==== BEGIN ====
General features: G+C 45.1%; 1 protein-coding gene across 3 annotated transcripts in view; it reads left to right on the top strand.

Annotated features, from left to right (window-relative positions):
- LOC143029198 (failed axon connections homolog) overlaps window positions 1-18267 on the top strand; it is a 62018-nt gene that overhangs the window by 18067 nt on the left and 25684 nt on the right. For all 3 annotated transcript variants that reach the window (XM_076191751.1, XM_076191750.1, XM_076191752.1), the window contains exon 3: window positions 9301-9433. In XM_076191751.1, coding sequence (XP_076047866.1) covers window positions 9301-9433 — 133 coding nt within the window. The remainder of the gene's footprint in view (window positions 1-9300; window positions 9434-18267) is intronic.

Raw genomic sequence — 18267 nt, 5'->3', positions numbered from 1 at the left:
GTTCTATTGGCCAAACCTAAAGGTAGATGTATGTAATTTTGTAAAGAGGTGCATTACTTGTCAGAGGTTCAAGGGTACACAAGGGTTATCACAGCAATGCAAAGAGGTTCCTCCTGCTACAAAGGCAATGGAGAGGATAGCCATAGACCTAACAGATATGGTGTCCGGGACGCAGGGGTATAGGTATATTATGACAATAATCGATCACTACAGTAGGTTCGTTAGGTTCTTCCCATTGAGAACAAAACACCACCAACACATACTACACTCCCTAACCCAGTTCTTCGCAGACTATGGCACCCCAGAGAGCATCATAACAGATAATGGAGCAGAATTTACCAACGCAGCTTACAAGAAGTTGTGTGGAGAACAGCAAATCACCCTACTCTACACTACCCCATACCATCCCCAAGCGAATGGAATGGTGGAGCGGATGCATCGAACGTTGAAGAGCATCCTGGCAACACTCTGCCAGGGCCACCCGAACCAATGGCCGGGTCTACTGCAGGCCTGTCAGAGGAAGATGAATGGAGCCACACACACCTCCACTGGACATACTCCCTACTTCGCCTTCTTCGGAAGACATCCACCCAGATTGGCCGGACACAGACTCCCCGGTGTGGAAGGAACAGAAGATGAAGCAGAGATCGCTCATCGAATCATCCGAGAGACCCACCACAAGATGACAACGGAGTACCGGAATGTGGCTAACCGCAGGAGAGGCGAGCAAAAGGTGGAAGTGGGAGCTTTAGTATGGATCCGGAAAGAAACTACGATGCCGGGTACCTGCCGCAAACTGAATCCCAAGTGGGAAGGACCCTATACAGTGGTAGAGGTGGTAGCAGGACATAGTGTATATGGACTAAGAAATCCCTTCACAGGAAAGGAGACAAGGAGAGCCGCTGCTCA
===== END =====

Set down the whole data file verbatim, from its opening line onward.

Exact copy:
General features: G+C 45.1%; 1 protein-coding gene across 3 annotated transcripts in view; it reads left to right on the top strand.

Annotated features, from left to right (window-relative positions):
- LOC143029198 (failed axon connections homolog) overlaps window positions 1-18267 on the top strand; it is a 62018-nt gene that overhangs the window by 18067 nt on the left and 25684 nt on the right. For all 3 annotated transcript variants that reach the window (XM_076191751.1, XM_076191750.1, XM_076191752.1), the window contains exon 3: window positions 9301-9433. In XM_076191751.1, coding sequence (XP_076047866.1) covers window positions 9301-9433 — 133 coding nt within the window. The remainder of the gene's footprint in view (window positions 1-9300; window positions 9434-18267) is intronic.

Raw genomic sequence — 18267 nt, 5'->3', positions numbered from 1 at the left:
GTTCTATTGGCCAAACCTAAAGGTAGATGTATGTAATTTTGTAAAGAGGTGCATTACTTGTCAGAGGTTCAAGGGTACACAAGGGTTATCACAGCAATGCAAAGAGGTTCCTCCTGCTACAAAGGCAATGGAGAGGATAGCCATAGACCTAACAGATATGGTGTCCGGGACGCAGGGGTATAGGTATATTATGACAATAATCGATCACTACAGTAGGTTCGTTAGGTTCTTCCCATTGAGAACAAAACACCACCAACACATACTACACTCCCTAACCCAGTTCTTCGCAGACTATGGCACCCCAGAGAGCATCATAACAGATAATGGAGCAGAATTTACCAACGCAGCTTACAAGAAGTTGTGTGGAGAACAGCAAATCACCCTACTCTACACTACCCCATACCATCCCCAAGCGAATGGAATGGTGGAGCGGATGCATCGAACGTTGAAGAGCATCCTGGCAACACTCTGCCAGGGCCACCCGAACCAATGGCCGGGTCTACTGCAGGCCTGTCAGAGGAAGATGAATGGAGCCACACACACCTCCACTGGACATACTCCCTACTTCGCCTTCTTCGGAAGACATCCACCCAGATTGGCCGGACACAGACTCCCCGGTGTGGAAGGAACAGAAGATGAAGCAGAGATCGCTCATCGAATCATCCGAGAGACCCACCACAAGATGACAACGGAGTACCGGAATGTGGCTAACCGCAGGAGAGGCGAGCAAAAGGTGGAAGTGGGAGCTTTAGTATGGATCCGGAAAGAAACTACGATGCCGGGTACCTGCCGCAAACTGAATCCCAAGTGGGAAGGACCCTATACAGTGGTAGAGGTGGTAGCAGGACATAGTGTATATGGACTAAGAAATCCCTTCACAGGAAAGGAGACAAGGAGAGCCGCTGCTCA